ALL EYES will be on today’s opening ceremony for the Olympics, as the world looks to Tokyo to light a flame of hope, amid a pandemic that has brought the planet to its knees and inflamed divisions, tensions and inequalities.
Even up to a few days ago, the fate of the global sporting showcase remained precarious.
The head of the organising committee refused to rule out cancellation due to rising covid19 cases in the Olympic village, and amid projections that the Japanese people could fall prey to twice its current rate of infection by the end of the games.
What’s sure is today’s event at Olympic Stadium will be like no other. The stadium can hold as many as 68,000 people, but the time-honoured tradition of lighting the torch will take place in front of deserted stands.
The grand Parade of Nations, in which delegations all get a moment in the spotlight, will be reduced to a trickle because of health precautions. The tone will not be celebratory, but rather sombre.
Major sponsors have also scaled down their involvement. Some are concerned about being associated with an event that has caused much anxiety for the people of Japan.
In another departure from the norm, more than half of the Japanese people do not see the games as appropriate. Many, according to recent polls, distrust assertions by officials that all events can be held safely.
Some of the differences that will be palpable today, however, are positive.
Participating nations have been given permission to allow two flag-bearers, one female and one male, to symbolise gender equality. While the understanding of gender has long moved past antiquated and limited binary notions in many of the countries participating, the gesture is nonetheless welcome.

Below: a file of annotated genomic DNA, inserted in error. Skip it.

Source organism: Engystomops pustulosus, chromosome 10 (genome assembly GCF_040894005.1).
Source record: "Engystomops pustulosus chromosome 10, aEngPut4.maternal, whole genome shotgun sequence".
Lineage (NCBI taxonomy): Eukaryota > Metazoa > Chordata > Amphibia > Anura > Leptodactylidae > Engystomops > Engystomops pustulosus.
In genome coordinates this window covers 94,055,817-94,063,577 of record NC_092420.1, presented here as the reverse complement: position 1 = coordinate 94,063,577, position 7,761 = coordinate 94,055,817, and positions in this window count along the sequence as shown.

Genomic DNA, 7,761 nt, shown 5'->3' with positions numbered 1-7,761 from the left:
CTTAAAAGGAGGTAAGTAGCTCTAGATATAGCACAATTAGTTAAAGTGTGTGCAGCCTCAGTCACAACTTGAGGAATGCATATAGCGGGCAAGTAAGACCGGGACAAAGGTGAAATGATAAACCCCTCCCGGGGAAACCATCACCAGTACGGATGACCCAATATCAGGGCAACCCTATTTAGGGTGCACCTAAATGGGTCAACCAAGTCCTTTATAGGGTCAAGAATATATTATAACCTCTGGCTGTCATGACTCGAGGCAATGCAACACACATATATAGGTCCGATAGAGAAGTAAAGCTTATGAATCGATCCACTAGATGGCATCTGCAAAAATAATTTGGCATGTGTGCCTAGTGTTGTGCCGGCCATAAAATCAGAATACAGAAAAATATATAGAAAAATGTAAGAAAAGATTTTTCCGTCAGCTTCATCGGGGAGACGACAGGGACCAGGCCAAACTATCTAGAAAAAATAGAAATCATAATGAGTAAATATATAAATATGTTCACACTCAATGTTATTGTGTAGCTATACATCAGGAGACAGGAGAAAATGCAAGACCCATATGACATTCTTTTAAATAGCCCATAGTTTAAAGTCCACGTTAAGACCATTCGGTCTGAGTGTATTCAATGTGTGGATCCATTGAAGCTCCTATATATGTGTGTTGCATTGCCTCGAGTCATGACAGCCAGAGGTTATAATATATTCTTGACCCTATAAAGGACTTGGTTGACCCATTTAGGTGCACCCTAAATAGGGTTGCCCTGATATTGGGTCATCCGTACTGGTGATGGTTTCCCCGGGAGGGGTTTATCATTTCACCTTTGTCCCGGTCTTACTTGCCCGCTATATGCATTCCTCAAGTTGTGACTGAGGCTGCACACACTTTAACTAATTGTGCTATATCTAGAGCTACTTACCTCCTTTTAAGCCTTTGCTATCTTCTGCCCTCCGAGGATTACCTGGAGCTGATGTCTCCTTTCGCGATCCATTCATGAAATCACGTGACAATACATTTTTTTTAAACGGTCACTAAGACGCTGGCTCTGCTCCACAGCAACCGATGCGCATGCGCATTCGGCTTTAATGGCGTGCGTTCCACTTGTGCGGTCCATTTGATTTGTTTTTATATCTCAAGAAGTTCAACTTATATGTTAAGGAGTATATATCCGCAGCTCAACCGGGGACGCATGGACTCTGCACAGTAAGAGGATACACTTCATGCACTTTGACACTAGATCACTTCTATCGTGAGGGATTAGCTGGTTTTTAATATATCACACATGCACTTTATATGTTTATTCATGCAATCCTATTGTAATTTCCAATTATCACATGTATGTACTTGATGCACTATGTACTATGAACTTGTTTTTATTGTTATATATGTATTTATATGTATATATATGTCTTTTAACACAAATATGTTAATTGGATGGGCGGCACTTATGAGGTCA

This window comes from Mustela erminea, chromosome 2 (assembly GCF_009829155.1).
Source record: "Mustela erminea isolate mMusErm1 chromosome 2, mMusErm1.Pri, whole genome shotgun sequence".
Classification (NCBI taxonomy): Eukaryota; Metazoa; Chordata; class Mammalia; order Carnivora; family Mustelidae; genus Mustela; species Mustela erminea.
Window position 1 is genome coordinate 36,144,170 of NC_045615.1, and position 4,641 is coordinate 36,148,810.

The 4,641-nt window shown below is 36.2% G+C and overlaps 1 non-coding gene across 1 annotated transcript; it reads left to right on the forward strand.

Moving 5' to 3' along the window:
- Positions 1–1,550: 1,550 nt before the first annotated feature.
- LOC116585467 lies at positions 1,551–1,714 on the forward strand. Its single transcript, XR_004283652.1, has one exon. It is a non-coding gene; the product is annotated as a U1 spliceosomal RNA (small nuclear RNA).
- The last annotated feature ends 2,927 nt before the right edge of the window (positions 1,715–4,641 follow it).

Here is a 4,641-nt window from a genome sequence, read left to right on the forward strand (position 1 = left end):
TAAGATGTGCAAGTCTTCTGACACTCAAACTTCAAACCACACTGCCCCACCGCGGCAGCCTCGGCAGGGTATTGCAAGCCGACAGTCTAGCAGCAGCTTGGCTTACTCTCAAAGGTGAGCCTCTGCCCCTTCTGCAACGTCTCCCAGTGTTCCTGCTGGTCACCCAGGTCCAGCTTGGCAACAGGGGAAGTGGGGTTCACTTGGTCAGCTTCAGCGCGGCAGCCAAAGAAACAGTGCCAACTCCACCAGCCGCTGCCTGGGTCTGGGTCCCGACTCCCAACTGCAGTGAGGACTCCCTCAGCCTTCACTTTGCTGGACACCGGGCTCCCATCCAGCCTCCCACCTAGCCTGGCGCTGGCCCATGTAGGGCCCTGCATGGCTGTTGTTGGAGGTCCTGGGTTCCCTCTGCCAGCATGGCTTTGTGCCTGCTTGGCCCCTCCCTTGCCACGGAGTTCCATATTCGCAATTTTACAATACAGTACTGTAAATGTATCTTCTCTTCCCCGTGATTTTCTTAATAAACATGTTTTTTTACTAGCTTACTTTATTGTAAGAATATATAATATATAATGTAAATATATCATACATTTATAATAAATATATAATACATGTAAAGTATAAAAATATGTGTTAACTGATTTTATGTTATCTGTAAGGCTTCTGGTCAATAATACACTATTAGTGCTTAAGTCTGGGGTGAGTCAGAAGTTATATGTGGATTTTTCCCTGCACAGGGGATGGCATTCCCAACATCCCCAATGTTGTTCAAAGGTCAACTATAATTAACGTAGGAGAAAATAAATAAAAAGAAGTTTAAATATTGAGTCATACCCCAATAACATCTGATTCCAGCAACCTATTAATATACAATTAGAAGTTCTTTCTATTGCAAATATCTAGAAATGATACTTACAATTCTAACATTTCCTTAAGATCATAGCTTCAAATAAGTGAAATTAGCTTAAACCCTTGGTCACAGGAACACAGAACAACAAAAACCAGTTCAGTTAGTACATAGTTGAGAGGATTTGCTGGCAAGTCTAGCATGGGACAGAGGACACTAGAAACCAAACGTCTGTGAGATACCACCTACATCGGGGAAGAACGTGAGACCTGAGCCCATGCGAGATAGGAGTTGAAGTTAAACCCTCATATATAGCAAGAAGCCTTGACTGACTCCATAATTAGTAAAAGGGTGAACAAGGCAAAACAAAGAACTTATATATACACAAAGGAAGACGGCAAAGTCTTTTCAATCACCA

If the very staging of today’s ceremony is an act of defiant optimism, as opposed to reckless human folly, then that is fitting, given the feats of skill, discipline, bravery and talent put on display at these games, whose very motto is: Citius, Altius, Fortius (Faster, Higher, Stronger).
What we remember most is how sportsmen unite us, as countries yes, but also across nations, through individual acts of endurance and poignant gestures of solidarity.
From African American athlete Jesse Owens taking home four gold medals in Berlin in 1936, when Europe was on the brink of World War II and Adolf Hitler sat in the stadium; to the moment when Tommie Smith and John Carlos raised their fists to protest racism in the US in Mexico City in 1968, the games have long been more than just games.
There is huge pressure on TT’s Olympians competing in these circumstances as their covid19-ravaged country looks on. But simply being present might itself be the surest sign that we have what it takes to withstand this test.